More recently, however, in Christian v. Lannett Co., Inc. (Eastern District of Massachusetts), the court upheld a claim of immunity. In that case, the employee was fired in 2015 and immediately filed a discrimination suit against her employer. The DTSA claim resulted from a hoard of company documents the employee retained in violation of a trade secrets agreement with the company. She shared more than 22,000 pages of her employer’s documents with her attorney in pursuit of her discrimination claim, which her attorney in turn produced to the company during the litigation. The employer filed counterclaims – including a claim for a violation of the DTSA. The employee that moved to dismiss the DTSA claim, invoking the whistleblower protection of the Act. The court agreed and dismissed the DTSA claim finding the discrimination claims fit within the confines of the DTSA’s immunity provisions.
The moral of these stories is that employers should be aware of the Act and how it can allow trade secrets to possibly leave their control. Finally, it is important to note that the Act requires employers provide notice of the immunity provisions of the DTSA to their employees “in any contract or agreement… that governs the use of a trade secret or other confidential information.” The Act defines “employee” broadly, including contractors and consultants in the scope of the required notice. This notice can come in the form of a cross-reference to a separate policy document that lays out the employers’ policy for reporting suspected violations of law. If the notice required by this section is not given, the employer will be denied exemplary damages or attorney fees in any action brought against an employee who did not receive notice of immunity under the DTSA.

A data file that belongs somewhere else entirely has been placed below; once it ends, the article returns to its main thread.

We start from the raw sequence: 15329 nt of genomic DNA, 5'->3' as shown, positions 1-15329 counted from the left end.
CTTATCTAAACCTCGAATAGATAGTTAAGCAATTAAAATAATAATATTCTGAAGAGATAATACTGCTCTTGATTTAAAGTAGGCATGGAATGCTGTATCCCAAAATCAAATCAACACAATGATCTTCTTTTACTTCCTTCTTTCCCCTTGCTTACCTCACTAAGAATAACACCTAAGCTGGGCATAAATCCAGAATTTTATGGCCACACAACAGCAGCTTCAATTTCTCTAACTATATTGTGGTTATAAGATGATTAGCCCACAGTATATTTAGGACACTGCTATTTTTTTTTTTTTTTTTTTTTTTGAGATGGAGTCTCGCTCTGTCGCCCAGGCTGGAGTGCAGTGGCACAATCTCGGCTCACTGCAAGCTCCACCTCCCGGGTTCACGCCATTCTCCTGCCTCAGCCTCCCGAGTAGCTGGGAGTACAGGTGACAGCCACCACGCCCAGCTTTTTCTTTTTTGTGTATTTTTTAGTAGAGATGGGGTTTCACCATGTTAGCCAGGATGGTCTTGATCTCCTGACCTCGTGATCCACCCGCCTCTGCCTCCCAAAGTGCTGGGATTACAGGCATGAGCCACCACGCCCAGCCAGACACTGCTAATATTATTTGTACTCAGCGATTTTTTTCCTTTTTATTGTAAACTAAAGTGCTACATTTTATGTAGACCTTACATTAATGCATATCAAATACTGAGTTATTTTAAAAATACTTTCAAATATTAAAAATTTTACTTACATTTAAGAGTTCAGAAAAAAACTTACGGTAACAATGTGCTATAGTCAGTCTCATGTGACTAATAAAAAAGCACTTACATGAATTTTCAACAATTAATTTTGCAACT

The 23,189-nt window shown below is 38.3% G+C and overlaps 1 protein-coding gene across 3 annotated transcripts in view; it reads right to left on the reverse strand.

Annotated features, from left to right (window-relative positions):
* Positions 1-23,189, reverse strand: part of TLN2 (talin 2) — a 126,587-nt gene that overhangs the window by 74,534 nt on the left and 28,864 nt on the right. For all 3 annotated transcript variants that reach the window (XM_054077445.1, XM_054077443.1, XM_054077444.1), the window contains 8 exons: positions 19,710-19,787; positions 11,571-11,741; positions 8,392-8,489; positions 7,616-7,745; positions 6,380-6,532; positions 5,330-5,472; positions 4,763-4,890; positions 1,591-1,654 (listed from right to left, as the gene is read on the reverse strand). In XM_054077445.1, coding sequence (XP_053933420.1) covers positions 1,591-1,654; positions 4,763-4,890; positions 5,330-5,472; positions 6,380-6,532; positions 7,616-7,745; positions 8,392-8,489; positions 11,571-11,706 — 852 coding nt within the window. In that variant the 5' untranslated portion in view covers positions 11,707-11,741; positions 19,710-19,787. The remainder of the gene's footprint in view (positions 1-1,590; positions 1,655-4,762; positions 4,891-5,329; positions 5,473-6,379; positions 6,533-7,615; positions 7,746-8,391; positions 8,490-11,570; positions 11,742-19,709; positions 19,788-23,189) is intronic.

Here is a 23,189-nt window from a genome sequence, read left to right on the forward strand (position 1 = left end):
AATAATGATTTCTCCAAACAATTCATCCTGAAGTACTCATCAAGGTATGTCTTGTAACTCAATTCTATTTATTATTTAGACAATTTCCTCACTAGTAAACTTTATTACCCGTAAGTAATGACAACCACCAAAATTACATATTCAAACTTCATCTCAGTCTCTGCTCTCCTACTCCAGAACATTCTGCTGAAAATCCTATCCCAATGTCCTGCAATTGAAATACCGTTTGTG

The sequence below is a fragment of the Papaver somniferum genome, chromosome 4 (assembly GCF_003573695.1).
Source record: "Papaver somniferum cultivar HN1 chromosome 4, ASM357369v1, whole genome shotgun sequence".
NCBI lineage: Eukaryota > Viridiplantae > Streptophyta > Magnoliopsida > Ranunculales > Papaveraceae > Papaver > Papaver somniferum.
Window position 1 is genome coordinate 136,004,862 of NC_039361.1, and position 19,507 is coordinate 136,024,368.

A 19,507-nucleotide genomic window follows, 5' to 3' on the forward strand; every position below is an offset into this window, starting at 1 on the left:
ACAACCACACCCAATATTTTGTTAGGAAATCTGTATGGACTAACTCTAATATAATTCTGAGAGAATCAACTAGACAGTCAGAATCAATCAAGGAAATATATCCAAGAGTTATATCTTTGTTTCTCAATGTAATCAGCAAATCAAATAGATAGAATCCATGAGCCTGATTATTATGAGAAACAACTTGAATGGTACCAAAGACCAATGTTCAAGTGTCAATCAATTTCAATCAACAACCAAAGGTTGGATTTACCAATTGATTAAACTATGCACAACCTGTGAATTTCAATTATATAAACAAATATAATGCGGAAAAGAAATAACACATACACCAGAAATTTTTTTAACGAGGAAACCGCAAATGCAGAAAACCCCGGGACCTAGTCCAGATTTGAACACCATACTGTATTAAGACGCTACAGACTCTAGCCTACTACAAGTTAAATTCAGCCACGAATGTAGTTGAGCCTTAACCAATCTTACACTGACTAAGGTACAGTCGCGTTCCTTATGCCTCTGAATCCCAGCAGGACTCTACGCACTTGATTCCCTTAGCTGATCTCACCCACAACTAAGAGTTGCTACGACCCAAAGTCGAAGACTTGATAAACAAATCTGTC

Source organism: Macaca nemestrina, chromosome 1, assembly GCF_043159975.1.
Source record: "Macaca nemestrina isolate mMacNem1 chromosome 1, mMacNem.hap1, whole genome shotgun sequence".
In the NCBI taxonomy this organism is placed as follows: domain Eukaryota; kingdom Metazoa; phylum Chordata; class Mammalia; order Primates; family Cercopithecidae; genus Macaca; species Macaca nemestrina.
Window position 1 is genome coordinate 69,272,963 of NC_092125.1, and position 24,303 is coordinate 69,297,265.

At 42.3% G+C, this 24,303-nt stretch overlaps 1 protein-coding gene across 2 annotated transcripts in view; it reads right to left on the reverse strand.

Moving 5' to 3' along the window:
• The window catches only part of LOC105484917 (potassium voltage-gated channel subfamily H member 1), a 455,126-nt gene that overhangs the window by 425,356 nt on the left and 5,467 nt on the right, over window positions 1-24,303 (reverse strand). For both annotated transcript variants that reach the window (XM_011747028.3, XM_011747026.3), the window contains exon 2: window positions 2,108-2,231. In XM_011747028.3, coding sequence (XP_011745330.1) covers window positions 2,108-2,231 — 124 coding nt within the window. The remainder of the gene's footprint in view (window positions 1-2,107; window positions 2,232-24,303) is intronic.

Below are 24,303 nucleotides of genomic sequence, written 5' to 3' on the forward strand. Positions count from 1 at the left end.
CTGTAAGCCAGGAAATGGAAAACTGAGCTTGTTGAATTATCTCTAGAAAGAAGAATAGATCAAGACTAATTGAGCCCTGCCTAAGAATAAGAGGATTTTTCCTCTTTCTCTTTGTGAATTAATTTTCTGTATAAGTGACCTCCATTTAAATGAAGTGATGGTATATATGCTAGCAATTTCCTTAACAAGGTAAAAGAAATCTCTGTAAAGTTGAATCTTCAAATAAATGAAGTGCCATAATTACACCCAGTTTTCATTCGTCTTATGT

The below language outlines, minimally, what should be included as a sample of the language that an employer must use to comply with the DTSA in employee or independent contractor agreements:
Under Federal law, code section 18 U.S.C. 1833(b), an individual shall not be held criminally or civilly liable under Federal or State trade secret law for disclosing a trade secret that is either:
- disclosed in confidence to a Federal, State, or local government official, either directly or indirectly, or to an attorney; and is solely for the purpose of reporting or investigating a suspected violation of law; or
- disclosed in a legal proceeding, if such filing is made under seal.
Additionally, any individual filing a lawsuit for retaliation by an employer for reporting a suspected violation of the law may disclose the trade secret to his or her attorney and use the trade secret information in such court proceeding, if the individual files such document under seal; and does not otherwise disclose the trade secret, except pursuant to a valid court order.